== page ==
Charles Moore

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At the offices of The Montgomery Advertiser newspaper in Alabama, the name Charles Moore would not be immediately mistaken for any one of a confounding array of recording musicians, including two jazz…
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At the offices of The Montgomery Advertiser newspaper in Alabama, the name Charles Moore would not be immediately mistaken for any one of a confounding array of recording musicians, including two jazz trumpeters from Detroit, a rapper with a filthy mouth, a gospel and bluegrass songwriter with a clean one, and a New Orleans session man. Down in Montgomery, the name Charles Moore will forever be associated with a newspaper photographer; because of certain events there, his photos continue to be displayed internationally and furthermore have been the subject of an entire book.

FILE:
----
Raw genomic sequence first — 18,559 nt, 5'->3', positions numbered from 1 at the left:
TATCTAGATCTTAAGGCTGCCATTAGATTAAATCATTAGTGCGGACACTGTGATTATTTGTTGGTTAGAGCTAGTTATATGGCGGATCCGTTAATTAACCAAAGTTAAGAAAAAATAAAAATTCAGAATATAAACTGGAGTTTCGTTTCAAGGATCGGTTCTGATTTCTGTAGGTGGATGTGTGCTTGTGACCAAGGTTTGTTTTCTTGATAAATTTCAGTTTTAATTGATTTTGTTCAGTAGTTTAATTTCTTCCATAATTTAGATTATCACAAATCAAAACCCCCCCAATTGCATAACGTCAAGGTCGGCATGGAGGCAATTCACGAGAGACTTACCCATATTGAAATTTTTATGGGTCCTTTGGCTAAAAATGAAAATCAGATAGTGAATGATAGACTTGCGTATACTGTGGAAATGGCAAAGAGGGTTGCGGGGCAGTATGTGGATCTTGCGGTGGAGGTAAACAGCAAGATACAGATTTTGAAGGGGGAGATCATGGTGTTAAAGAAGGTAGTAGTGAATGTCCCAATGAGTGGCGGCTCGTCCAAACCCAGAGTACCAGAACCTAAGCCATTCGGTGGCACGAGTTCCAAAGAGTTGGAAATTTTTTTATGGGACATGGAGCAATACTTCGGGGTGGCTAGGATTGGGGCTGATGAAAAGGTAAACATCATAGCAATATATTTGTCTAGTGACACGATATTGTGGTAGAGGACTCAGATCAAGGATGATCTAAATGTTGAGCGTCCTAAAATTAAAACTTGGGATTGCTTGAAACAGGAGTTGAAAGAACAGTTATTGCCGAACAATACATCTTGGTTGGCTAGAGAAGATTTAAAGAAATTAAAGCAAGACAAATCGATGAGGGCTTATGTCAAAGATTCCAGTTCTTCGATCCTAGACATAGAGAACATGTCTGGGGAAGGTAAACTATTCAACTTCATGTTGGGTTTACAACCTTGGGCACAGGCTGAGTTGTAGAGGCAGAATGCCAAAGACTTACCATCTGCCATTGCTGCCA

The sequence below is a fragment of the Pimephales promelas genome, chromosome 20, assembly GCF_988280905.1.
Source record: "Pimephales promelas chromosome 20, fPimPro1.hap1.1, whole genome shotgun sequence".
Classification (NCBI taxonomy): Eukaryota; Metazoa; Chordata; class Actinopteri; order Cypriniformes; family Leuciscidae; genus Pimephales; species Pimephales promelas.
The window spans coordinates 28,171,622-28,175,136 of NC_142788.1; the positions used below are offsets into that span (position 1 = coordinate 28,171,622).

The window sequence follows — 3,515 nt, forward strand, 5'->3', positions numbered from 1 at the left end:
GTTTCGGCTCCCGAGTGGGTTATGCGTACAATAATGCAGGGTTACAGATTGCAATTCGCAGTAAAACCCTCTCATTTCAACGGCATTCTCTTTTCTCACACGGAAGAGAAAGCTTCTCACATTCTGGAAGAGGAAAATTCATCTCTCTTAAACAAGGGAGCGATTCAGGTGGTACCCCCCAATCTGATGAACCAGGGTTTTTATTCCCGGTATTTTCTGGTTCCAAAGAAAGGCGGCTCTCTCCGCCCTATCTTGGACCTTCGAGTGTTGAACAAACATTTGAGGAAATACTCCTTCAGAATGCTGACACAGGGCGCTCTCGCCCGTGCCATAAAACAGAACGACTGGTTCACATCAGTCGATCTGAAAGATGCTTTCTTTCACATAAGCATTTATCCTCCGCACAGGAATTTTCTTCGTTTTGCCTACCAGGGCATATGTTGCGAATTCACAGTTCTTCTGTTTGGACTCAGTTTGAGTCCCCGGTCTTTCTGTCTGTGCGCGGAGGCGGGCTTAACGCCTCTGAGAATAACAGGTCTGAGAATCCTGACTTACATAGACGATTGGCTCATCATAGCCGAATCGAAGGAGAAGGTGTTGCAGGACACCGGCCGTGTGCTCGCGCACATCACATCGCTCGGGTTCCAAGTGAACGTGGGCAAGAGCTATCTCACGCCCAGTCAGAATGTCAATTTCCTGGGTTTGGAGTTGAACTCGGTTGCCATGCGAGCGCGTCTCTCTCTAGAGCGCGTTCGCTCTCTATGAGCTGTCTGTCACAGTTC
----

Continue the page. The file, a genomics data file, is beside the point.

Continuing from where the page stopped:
Moore had the so-called "city beat" for the Montgomery daily from 1958 through 1960, and thus would have only been able to avoid the civil rights movement if he had been shackled inside a tomb. His photographs are a wonderful chronicle of the period, including portraits of many key figures such as Dr. Martin Luther King, Rosa Parks, and Dick Gregory. Moore went on to cover key events in the period for Life magazine. Powerful Days: The Civil Rights Photography of Charles Moore was first published in hardcover in 1991. In the mundane world of recording credits, Moore's accomplishments seem more linked with the civil rights of recording companies to release tributes to Tony Bennett and update them with the passing of each new decade.